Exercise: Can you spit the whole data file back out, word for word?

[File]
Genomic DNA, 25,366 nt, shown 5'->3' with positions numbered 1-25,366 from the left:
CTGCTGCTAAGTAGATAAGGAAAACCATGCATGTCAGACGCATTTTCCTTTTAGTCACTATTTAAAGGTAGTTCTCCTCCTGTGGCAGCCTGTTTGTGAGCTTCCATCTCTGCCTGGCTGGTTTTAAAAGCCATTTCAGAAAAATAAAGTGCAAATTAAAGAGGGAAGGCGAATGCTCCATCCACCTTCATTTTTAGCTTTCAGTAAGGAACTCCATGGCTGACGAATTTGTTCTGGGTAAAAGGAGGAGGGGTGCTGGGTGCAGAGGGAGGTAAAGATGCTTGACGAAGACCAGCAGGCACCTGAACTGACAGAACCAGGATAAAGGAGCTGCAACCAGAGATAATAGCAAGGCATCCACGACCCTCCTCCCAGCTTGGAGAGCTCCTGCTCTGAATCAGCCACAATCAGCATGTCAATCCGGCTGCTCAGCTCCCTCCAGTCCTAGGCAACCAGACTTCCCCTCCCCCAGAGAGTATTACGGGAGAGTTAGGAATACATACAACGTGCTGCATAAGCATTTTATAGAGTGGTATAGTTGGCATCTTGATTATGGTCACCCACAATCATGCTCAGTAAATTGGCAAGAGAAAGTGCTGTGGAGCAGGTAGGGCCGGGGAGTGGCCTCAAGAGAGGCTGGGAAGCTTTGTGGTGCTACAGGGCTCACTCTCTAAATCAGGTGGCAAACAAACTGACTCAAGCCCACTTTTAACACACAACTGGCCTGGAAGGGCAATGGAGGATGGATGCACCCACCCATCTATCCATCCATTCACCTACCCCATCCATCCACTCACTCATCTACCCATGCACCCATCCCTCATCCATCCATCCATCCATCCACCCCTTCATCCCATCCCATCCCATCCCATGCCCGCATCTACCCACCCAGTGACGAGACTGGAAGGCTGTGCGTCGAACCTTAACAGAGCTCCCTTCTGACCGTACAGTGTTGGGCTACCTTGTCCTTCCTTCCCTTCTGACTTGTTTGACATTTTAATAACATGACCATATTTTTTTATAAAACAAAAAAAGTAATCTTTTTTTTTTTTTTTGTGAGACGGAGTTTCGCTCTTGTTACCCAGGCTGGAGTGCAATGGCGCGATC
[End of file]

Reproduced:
Genomic DNA, 25,366 nt, shown 5'->3' with positions numbered 1-25,366 from the left:
CTGCTGCTAAGTAGATAAGGAAAACCATGCATGTCAGACGCATTTTCCTTTTAGTCACTATTTAAAGGTAGTTCTCCTCCTGTGGCAGCCTGTTTGTGAGCTTCCATCTCTGCCTGGCTGGTTTTAAAAGCCATTTCAGAAAAATAAAGTGCAAATTAAAGAGGGAAGGCGAATGCTCCATCCACCTTCATTTTTAGCTTTCAGTAAGGAACTCCATGGCTGACGAATTTGTTCTGGGTAAAAGGAGGAGGGGTGCTGGGTGCAGAGGGAGGTAAAGATGCTTGACGAAGACCAGCAGGCACCTGAACTGACAGAACCAGGATAAAGGAGCTGCAACCAGAGATAATAGCAAGGCATCCACGACCCTCCTCCCAGCTTGGAGAGCTCCTGCTCTGAATCAGCCACAATCAGCATGTCAATCCGGCTGCTCAGCTCCCTCCAGTCCTAGGCAACCAGACTTCCCCTCCCCCAGAGAGTATTACGGGAGAGTTAGGAATACATACAACGTGCTGCATAAGCATTTTATAGAGTGGTATAGTTGGCATCTTGATTATGGTCACCCACAATCATGCTCAGTAAATTGGCAAGAGAAAGTGCTGTGGAGCAGGTAGGGCCGGGGAGTGGCCTCAAGAGAGGCTGGGAAGCTTTGTGGTGCTACAGGGCTCACTCTCTAAATCAGGTGGCAAACAAACTGACTCAAGCCCACTTTTAACACACAACTGGCCTGGAAGGGCAATGGAGGATGGATGCACCCACCCATCTATCCATCCATTCACCTACCCCATCCATCCACTCACTCATCTACCCATGCACCCATCCCTCATCCATCCATCCATCCATCCACCCCTTCATCCCATCCCATCCCATCCCATGCCCGCATCTACCCACCCAGTGACGAGACTGGAAGGCTGTGCGTCGAACCTTAACAGAGCTCCCTTCTGACCGTACAGTGTTGGGCTACCTTGTCCTTCCTTCCCTTCTGACTTGTTTGACATTTTAATAACATGACCATATTTTTTTATAAAACAAAAAAAGTAATCTTTTTTTTTTTTTTTGTGAGACGGAGTTTCGCTCTTGTTACCCAGGCTGGAGTGCAATGGCGCGATC